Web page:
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It has been a long time that we are focusing primarily on issues related to teenage addiction. As parents we are concerned about our children’s vulnerability to substance abuse. But did we ever focus on our own behavior? Parents serve as role models for children. Thus it is their responsibility to practice what they preach. If you ever try to delve deep into the reasons for a child’s addictive behavior, you will surely find that faulty learning process is the most important factor and parents, being the first teachers of a child, are the chief influencers.

There are a number of people who suffer from problems related to substance abuse but they prefer to keep them unaddressed due to shame or other social factors. I was just going through a post “Diane Schuler’s Death: kills buzz for moms who drink” and was just shocked to know how reckless a mother could be. Schuler, a 36 years old mother of two, met with a fatal accident on 26th July, 2009 when she crashed her minivan into an approaching traffic killing herself, her 2 year old daughter, three young nieces and three men in another car. Police said that shortly before the mishap, Schuler had smoked pot and drank 10 drinks worth of vodka. Her blood alcohol level was twice more than the permissible limit.

The incident of Diane Schuler is the extreme example of how kids suffer due their parents’ addiction. It is being said that in suburban areas like Westchester, the rate of drunken mothers driving with their children has been rising steadily. But most families pretend that the disease doesn’t exist and this worsens the situation.

Children of addicts are the silent sufferers. The irresponsible behavior of their parents fosters a sense of insecurity within them. They tend to become rebellious and ultimately find solace in drugs.

If substance abuse is a problem for you please seek help.

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Inhalants: Yes! They can cause addiction

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I still remember the day when I was talking to Martin, a 15 year old school dropout who had been referred for treatment of drug addiction. “So which drug do you use?” was my obvious question. “I am addicted to solvents like glue and I desperately want to quit this habit” was his reply. I was taken aback. Addicted to GLUE! I never had the concept that a familiar household item like glue was a DRUG! But yes, it is true. Addiction to inhalants (popular street names being glue, whipped cream, poppers and rush) is one of the cheapest and easiest ways to get the high.

Inhalants are not considered as drugs since they are useful everyday products and a majority of them are legal. Generally three categories of the drug are abused:

  • Solvents: glue, felt tips, correction fluid, nail polish removers, paint thinners, household cleaners and waxes.
  • Gases: butane, propane and aerosols.
  • Nitrates: amyl and butyl.

The substances are generally sniffed from the containers, inhaled from bags or balloons (bagging), inhaled through a soaked cloth or material directly placed over the mouth (huffing), and mixed with alcohol for drinking or injected.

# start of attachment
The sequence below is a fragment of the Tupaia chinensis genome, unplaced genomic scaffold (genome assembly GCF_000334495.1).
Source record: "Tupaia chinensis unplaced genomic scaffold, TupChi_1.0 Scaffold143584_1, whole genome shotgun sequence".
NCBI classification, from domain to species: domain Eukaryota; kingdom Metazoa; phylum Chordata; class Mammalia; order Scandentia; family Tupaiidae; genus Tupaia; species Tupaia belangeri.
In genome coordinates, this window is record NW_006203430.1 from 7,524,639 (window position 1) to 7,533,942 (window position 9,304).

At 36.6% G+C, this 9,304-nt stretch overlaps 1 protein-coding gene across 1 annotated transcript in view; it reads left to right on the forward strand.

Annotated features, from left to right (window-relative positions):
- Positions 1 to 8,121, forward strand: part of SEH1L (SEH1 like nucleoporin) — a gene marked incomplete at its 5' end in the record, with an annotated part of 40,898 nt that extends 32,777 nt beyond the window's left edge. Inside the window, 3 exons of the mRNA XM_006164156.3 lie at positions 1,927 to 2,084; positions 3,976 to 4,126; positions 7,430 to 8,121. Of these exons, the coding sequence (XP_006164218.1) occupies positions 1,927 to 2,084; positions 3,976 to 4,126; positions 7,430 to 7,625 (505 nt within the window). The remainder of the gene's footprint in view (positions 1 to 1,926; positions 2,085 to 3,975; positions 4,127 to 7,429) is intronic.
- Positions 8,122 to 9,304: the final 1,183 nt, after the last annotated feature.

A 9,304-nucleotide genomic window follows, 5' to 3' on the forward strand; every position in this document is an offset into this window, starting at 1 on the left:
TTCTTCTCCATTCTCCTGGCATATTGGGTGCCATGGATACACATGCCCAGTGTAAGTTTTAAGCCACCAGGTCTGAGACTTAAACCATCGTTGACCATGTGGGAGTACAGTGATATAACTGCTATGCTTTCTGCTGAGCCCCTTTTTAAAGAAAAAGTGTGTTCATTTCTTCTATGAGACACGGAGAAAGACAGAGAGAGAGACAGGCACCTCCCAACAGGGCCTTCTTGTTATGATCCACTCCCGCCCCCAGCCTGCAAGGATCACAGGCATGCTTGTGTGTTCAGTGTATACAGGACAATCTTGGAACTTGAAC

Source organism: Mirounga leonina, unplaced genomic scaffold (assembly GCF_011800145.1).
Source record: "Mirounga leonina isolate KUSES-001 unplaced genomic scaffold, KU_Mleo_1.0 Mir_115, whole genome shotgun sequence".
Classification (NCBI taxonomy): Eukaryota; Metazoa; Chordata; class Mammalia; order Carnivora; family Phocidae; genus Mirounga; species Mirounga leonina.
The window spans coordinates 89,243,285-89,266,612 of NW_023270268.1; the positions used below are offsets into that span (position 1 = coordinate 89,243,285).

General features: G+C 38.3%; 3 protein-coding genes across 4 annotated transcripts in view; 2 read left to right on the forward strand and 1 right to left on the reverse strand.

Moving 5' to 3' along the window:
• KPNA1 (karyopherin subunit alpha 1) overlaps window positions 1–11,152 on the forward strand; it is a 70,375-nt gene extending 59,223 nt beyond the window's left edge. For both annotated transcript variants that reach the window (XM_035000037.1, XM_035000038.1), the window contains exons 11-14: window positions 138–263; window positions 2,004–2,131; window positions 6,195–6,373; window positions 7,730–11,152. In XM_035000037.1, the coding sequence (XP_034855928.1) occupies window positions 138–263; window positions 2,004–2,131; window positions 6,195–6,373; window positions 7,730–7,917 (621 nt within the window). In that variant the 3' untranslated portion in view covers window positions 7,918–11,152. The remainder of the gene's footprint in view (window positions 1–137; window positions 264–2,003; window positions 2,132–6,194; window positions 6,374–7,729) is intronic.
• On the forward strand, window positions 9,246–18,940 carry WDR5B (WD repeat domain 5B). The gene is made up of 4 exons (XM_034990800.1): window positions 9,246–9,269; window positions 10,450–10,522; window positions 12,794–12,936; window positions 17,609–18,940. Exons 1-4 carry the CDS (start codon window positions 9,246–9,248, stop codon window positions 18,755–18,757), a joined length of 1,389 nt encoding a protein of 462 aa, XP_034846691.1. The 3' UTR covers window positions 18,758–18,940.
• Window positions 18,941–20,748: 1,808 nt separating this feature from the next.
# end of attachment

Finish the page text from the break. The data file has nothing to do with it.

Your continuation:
Abuse of inhalants is mostly common among adolescents and young adults. In both UK and USA the use is high in the 12-16 age group. The European School Project on Alcohol and Drugs (ESPAD) revealed that 20% of the youngsters in the UK in that age group had used inhalants.

Inhalants cause excitement, euphoria and dizziness. Long-term use leads to a devastating neurological damage by decaying the fatty tissues of the brain and the rest of the Central Nervous System. Mood swings, hallucinations, slurred speech, movement disorder, personality change, poor judgment and bizarre behavior are the other effects. Sudden sniffing death is also a hazard.

If you find anyone having this problem please take the necessary action, help him to lead a sober life. Coming out of these addictions are much easier than other stronger drugs or prescription drugs.

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How Drugs Affect the Brain?

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The human brain, in very simplistic terms, has two parts – the neocortex which is located in front of the head and which receives, processes and stores information for decision making and for remembering.

The other part is the limbic system whose function is to control all the automatic systems of the body and the emotions. It also controls the survival responses, i.e. in a threatening situation it tells you to adopt “fight or flight” responses, i.e., either to defend yourself or run away from the situation.

Drugs and alcohol program the limbic system to avoid uncomfortable situations instead of making healthy responses to resolve the associated stress and the Cortex protects such faulty behavior pattern by a filtering process called denial. The result is the addictive brain.

A communication system exists within the brain whereby the information is received and processed. The individual brain cells or neurons communicate with one another through neurotransmitters or biological messengers. Psychoactive drugs change the normal pattern of communication in two ways:

  • By  imitating the brain’s natural communication
  • By overstimulating the brain’s reward system with dopamine

The chemical structure of drugs like marijuana and heroin is similar to that of neurotransmitters. Thus they can easily deceive the brain receptors and activate nerve cells to send abnormal messages. Cocaine and methamphetamines, on the other hand prevent the recycling of brain chemicals by releasing large amount of neurotransmitters. This blocks the signal between the neurons and the amplified message thus produced, disrupts the normal communication patterns.

Almost all drugs target the dopamine secretion which is normally related with emotions and feelings of pleasure. When overstimulated, it produces euphoric effects in response to drugs thereby reinforcing the habit of abusing drugs.

Artificial stimulation of the brain undoubtedly leads to irreparable damages in the brain cells.

Would you compromise your BRAIN for DRUGS?

Make a healthy choice, stay away from drugs.